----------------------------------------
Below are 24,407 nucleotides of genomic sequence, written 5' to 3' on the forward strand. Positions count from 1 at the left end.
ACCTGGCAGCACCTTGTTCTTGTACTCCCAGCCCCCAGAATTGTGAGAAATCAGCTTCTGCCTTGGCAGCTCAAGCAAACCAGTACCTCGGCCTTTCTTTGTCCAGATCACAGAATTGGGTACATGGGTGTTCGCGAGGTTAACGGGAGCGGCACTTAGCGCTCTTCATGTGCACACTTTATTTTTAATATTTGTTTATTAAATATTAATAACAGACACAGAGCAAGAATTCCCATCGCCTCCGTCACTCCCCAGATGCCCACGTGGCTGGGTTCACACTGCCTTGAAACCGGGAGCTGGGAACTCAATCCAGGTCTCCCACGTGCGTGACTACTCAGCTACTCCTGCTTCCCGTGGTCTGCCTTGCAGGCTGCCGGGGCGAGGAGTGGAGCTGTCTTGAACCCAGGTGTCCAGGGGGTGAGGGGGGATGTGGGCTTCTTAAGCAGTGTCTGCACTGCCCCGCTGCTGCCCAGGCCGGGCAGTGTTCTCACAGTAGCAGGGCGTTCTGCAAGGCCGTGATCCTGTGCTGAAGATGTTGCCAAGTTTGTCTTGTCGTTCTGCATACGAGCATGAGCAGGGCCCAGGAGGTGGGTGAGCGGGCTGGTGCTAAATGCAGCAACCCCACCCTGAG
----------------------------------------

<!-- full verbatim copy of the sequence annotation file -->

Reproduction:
Below are 24,407 nucleotides of genomic sequence, written 5' to 3' on the forward strand. Positions count from 1 at the left end.
ACCTGGCAGCACCTTGTTCTTGTACTCCCAGCCCCCAGAATTGTGAGAAATCAGCTTCTGCCTTGGCAGCTCAAGCAAACCAGTACCTCGGCCTTTCTTTGTCCAGATCACAGAATTGGGTACATGGGTGTTCGCGAGGTTAACGGGAGCGGCACTTAGCGCTCTTCATGTGCACACTTTATTTTTAATATTTGTTTATTAAATATTAATAACAGACACAGAGCAAGAATTCCCATCGCCTCCGTCACTCCCCAGATGCCCACGTGGCTGGGTTCACACTGCCTTGAAACCGGGAGCTGGGAACTCAATCCAGGTCTCCCACGTGCGTGACTACTCAGCTACTCCTGCTTCCCGTGGTCTGCCTTGCAGGCTGCCGGGGCGAGGAGTGGAGCTGTCTTGAACCCAGGTGTCCAGGGGGTGAGGGGGGATGTGGGCTTCTTAAGCAGTGTCTGCACTGCCCCGCTGCTGCCCAGGCCGGGCAGTGTTCTCACAGTAGCAGGGCGTTCTGCAAGGCCGTGATCCTGTGCTGAAGATGTTGCCAAGTTTGTCTTGTCGTTCTGCATACGAGCATGAGCAGGGCCCAGGAGGTGGGTGAGCGGGCTGGTGCTAAATGCAGCAACCCCACCCTGAG